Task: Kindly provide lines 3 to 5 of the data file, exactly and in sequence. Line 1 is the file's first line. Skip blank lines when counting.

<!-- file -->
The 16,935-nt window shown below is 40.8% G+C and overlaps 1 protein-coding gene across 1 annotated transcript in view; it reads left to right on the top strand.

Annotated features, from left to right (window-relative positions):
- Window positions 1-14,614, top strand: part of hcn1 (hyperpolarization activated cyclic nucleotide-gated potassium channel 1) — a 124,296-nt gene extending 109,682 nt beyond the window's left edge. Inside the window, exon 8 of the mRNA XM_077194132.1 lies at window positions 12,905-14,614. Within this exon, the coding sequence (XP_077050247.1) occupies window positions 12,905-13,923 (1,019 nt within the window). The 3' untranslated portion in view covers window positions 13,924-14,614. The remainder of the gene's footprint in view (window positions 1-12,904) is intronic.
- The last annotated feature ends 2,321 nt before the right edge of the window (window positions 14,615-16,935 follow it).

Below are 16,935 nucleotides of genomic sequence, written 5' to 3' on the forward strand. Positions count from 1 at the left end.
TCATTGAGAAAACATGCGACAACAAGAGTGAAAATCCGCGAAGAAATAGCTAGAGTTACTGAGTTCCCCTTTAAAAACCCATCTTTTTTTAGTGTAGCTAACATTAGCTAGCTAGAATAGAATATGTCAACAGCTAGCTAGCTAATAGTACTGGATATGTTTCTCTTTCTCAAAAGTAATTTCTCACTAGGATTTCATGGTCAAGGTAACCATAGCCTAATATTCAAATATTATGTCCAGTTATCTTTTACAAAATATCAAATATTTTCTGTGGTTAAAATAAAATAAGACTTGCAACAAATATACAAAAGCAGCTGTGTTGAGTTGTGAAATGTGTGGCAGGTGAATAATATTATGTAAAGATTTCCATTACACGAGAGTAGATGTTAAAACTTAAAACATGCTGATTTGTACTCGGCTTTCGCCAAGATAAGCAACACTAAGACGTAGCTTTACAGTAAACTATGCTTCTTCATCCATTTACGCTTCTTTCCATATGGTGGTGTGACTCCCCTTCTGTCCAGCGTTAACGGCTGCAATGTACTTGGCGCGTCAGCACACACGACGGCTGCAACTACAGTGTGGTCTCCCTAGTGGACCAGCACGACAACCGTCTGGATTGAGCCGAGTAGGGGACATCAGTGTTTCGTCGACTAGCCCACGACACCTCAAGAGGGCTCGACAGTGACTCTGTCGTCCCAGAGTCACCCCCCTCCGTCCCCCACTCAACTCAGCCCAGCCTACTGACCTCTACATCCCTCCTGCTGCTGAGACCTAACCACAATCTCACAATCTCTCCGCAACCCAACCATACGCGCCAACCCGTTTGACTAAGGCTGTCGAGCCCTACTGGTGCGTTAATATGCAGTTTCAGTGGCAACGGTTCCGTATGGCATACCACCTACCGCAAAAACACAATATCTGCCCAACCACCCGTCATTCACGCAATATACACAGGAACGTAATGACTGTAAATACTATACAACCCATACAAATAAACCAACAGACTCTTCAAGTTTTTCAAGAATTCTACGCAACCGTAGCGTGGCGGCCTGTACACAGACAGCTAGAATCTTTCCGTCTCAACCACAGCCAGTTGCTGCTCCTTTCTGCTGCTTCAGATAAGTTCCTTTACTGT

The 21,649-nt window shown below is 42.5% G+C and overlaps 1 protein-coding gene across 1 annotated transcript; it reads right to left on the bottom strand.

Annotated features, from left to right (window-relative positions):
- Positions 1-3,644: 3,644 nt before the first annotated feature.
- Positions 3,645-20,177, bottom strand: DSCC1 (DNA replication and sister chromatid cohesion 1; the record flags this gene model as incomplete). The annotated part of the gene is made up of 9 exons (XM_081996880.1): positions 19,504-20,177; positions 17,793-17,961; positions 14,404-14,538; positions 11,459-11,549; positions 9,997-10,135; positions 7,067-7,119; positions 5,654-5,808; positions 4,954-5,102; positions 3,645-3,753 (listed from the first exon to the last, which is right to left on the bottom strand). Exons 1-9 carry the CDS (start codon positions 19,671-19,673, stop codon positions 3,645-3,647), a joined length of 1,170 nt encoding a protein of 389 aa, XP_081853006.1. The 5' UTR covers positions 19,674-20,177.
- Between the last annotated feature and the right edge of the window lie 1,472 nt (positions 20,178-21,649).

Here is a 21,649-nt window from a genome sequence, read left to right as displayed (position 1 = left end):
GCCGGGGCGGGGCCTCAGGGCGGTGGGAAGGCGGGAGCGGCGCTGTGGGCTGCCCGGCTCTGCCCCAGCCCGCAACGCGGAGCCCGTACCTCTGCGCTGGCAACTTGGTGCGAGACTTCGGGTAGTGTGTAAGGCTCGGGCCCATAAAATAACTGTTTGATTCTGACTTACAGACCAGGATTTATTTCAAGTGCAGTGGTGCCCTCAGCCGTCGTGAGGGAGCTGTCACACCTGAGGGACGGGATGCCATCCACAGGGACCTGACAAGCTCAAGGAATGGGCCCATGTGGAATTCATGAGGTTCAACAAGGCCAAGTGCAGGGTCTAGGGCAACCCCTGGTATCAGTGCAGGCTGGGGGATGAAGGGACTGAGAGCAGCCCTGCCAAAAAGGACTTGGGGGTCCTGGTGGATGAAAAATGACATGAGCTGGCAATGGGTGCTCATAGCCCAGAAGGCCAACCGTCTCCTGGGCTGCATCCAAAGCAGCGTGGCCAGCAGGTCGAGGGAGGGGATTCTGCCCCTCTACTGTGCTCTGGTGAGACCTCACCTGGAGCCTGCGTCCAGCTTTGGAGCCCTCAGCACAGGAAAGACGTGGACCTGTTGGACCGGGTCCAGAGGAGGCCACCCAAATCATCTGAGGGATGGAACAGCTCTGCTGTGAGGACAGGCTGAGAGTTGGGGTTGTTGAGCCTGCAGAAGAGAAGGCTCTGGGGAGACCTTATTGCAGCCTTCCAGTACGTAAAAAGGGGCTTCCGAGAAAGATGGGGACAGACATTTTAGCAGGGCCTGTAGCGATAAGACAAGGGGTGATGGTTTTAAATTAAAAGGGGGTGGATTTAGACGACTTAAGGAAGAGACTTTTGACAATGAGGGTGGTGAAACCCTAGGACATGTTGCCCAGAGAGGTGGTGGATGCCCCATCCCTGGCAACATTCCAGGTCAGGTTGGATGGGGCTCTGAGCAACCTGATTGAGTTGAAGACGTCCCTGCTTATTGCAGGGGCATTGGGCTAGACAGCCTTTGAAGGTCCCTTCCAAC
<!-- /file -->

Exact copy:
- Window positions 1-14,614, top strand: part of hcn1 (hyperpolarization activated cyclic nucleotide-gated potassium channel 1) — a 124,296-nt gene extending 109,682 nt beyond the window's left edge. Inside the window, exon 8 of the mRNA XM_077194132.1 lies at window positions 12,905-14,614. Within this exon, the coding sequence (XP_077050247.1) occupies window positions 12,905-13,923 (1,019 nt within the window). The 3' untranslated portion in view covers window positions 13,924-14,614. The remainder of the gene's footprint in view (window positions 1-12,904) is intronic.
- The last annotated feature ends 2,321 nt before the right edge of the window (window positions 14,615-16,935 follow it).

Below are 16,935 nucleotides of genomic sequence, written 5' to 3' on the forward strand. Positions count from 1 at the left end.